The study focuses on the wall vegetation which spontaneously grows on the randomly selected walls in the urban and sub-urban parts of Trabzon in the northeastern Black Sea region of Turkey (40°33′N–41°07′N; 37°07′E–40°30′E) (Figure 1). In spite of the fact that the city of Trabzon has had another administrative status for a few years, the former administrative boundaries used by the municipality were evaluated to determine urban and sub-urban areas in this study. Due to the harsh and steep environmental conditions of the region, cutting slopes into flights of platforms to create settlements was very common, which makes Trabzon a kind of “city of the walls”. The city covers an area of approximately 4.685 km2 and has a population of about 758.237 inhabitants, making it the second largest principal city in the region [20]. The city is within the A8 of the grid system created by [21,22] and the annual mean rainfall is about 760 mm, while the mean temperature is about 14.6 °C. The monthly mean temperature ranges from 7.3 °C in January and from 13 to 23.1 °C in August.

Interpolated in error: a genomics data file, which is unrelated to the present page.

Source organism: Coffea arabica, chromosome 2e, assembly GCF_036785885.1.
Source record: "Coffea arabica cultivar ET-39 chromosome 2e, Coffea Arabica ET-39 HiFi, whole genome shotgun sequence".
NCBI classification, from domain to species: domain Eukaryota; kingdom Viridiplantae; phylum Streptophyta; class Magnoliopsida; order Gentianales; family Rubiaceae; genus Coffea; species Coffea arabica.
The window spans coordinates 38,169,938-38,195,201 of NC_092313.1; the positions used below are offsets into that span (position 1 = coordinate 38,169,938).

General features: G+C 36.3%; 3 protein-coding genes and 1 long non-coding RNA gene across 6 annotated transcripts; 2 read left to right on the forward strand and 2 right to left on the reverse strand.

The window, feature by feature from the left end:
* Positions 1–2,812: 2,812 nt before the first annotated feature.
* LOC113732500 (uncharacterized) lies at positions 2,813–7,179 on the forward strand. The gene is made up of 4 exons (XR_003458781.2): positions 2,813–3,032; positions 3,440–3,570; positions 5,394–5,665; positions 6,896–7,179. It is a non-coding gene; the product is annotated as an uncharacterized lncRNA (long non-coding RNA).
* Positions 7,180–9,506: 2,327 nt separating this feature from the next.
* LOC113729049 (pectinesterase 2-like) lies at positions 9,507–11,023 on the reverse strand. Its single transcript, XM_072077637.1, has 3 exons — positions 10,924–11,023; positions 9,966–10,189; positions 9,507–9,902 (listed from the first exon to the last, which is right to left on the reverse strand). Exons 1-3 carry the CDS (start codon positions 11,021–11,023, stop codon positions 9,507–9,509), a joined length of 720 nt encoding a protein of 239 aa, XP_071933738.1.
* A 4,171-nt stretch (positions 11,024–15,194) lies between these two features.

2.2. Sampling Procedure